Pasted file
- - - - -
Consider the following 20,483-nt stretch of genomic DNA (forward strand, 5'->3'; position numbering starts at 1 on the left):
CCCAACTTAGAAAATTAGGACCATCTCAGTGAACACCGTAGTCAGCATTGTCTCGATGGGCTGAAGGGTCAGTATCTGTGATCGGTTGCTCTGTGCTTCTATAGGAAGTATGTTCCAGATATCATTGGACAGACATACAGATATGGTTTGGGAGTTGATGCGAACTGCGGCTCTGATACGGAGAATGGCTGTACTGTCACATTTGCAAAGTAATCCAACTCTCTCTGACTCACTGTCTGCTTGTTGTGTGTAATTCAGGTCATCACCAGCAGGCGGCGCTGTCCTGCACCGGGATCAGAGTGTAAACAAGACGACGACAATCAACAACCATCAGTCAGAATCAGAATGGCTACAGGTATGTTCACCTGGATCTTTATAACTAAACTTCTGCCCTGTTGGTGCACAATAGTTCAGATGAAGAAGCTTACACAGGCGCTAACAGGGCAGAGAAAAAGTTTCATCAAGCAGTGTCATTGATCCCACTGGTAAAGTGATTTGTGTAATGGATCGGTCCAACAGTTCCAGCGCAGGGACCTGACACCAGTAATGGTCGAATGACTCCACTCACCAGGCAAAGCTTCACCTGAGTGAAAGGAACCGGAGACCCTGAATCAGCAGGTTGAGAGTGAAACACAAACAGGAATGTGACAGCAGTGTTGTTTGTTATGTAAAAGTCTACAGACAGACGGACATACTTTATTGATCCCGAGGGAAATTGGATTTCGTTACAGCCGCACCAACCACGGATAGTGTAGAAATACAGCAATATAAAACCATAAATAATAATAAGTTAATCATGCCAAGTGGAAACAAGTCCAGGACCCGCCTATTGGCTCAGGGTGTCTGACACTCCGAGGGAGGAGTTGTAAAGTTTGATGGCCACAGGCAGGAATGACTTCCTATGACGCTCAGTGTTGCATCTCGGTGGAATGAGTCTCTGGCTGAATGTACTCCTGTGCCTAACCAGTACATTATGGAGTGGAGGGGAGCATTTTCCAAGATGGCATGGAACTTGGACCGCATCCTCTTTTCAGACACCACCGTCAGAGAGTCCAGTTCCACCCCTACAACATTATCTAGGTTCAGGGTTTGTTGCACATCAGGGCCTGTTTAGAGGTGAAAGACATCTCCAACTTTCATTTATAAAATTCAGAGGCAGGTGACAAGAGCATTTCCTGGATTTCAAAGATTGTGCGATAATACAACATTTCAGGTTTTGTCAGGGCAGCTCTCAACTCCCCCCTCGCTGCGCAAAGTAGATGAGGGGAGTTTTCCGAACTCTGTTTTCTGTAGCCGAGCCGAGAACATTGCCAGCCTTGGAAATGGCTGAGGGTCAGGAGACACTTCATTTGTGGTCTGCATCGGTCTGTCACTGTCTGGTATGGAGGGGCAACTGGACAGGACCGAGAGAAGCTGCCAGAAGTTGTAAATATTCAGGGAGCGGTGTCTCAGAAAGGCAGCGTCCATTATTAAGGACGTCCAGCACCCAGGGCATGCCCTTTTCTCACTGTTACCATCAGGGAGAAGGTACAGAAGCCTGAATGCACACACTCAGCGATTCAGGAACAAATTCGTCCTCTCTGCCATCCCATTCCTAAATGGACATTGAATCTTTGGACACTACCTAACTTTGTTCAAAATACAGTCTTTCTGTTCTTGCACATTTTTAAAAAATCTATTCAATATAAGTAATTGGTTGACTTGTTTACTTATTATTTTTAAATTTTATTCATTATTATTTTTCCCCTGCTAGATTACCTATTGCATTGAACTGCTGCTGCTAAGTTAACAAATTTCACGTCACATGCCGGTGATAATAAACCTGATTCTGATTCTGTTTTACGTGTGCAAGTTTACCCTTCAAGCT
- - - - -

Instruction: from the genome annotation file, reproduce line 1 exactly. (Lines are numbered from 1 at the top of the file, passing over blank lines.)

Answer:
Consider the following 20,483-nt stretch of genomic DNA (forward strand, 5'->3'; position numbering starts at 1 on the left):